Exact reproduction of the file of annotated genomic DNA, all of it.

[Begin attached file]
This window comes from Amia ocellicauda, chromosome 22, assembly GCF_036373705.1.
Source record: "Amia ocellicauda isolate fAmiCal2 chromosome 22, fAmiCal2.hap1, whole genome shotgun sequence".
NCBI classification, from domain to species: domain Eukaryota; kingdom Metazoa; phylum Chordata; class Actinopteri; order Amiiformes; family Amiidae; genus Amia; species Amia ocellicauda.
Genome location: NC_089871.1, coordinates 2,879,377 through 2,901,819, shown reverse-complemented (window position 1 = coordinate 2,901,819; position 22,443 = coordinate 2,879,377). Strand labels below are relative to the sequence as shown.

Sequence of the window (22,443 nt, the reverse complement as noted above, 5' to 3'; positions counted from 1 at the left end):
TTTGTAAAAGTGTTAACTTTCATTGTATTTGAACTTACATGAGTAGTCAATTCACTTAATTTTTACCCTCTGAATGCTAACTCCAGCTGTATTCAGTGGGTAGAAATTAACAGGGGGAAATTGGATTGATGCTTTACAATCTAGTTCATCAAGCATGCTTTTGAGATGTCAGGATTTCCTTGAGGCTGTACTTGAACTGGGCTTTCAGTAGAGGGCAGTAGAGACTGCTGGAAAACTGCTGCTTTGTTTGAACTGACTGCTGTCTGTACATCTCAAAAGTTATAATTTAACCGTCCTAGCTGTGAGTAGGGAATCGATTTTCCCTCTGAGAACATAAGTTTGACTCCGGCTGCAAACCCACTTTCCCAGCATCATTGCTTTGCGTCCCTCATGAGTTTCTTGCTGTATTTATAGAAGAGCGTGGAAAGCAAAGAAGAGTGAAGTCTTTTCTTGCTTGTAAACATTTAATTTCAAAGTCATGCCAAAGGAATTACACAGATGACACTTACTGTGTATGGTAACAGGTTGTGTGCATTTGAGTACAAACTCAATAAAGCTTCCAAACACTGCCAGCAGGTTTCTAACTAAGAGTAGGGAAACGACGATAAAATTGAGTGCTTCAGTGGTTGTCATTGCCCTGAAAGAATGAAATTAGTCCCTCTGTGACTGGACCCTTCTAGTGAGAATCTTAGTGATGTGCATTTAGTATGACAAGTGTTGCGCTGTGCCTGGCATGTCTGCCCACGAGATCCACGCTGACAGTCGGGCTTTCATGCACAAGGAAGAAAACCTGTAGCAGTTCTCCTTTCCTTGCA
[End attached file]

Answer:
This window comes from Amia ocellicauda, chromosome 22, assembly GCF_036373705.1.
Source record: "Amia ocellicauda isolate fAmiCal2 chromosome 22, fAmiCal2.hap1, whole genome shotgun sequence".
NCBI classification, from domain to species: domain Eukaryota; kingdom Metazoa; phylum Chordata; class Actinopteri; order Amiiformes; family Amiidae; genus Amia; species Amia ocellicauda.
Genome location: NC_089871.1, coordinates 2,879,377 through 2,901,819, shown reverse-complemented (window position 1 = coordinate 2,901,819; position 22,443 = coordinate 2,879,377). Strand labels below are relative to the sequence as shown.

Sequence of the window (22,443 nt, the reverse complement as noted above, 5' to 3'; positions counted from 1 at the left end):
TTTGTAAAAGTGTTAACTTTCATTGTATTTGAACTTACATGAGTAGTCAATTCACTTAATTTTTACCCTCTGAATGCTAACTCCAGCTGTATTCAGTGGGTAGAAATTAACAGGGGGAAATTGGATTGATGCTTTACAATCTAGTTCATCAAGCATGCTTTTGAGATGTCAGGATTTCCTTGAGGCTGTACTTGAACTGGGCTTTCAGTAGAGGGCAGTAGAGACTGCTGGAAAACTGCTGCTTTGTTTGAACTGACTGCTGTCTGTACATCTCAAAAGTTATAATTTAACCGTCCTAGCTGTGAGTAGGGAATCGATTTTCCCTCTGAGAACATAAGTTTGACTCCGGCTGCAAACCCACTTTCCCAGCATCATTGCTTTGCGTCCCTCATGAGTTTCTTGCTGTATTTATAGAAGAGCGTGGAAAGCAAAGAAGAGTGAAGTCTTTTCTTGCTTGTAAACATTTAATTTCAAAGTCATGCCAAAGGAATTACACAGATGACACTTACTGTGTATGGTAACAGGTTGTGTGCATTTGAGTACAAACTCAATAAAGCTTCCAAACACTGCCAGCAGGTTTCTAACTAAGAGTAGGGAAACGACGATAAAATTGAGTGCTTCAGTGGTTGTCATTGCCCTGAAAGAATGAAATTAGTCCCTCTGTGACTGGACCCTTCTAGTGAGAATCTTAGTGATGTGCATTTAGTATGACAAGTGTTGCGCTGTGCCTGGCATGTCTGCCCACGAGATCCACGCTGACAGTCGGGCTTTCATGCACAAGGAAGAAAACCTGTAGCAGTTCTCCTTTCCTTGCA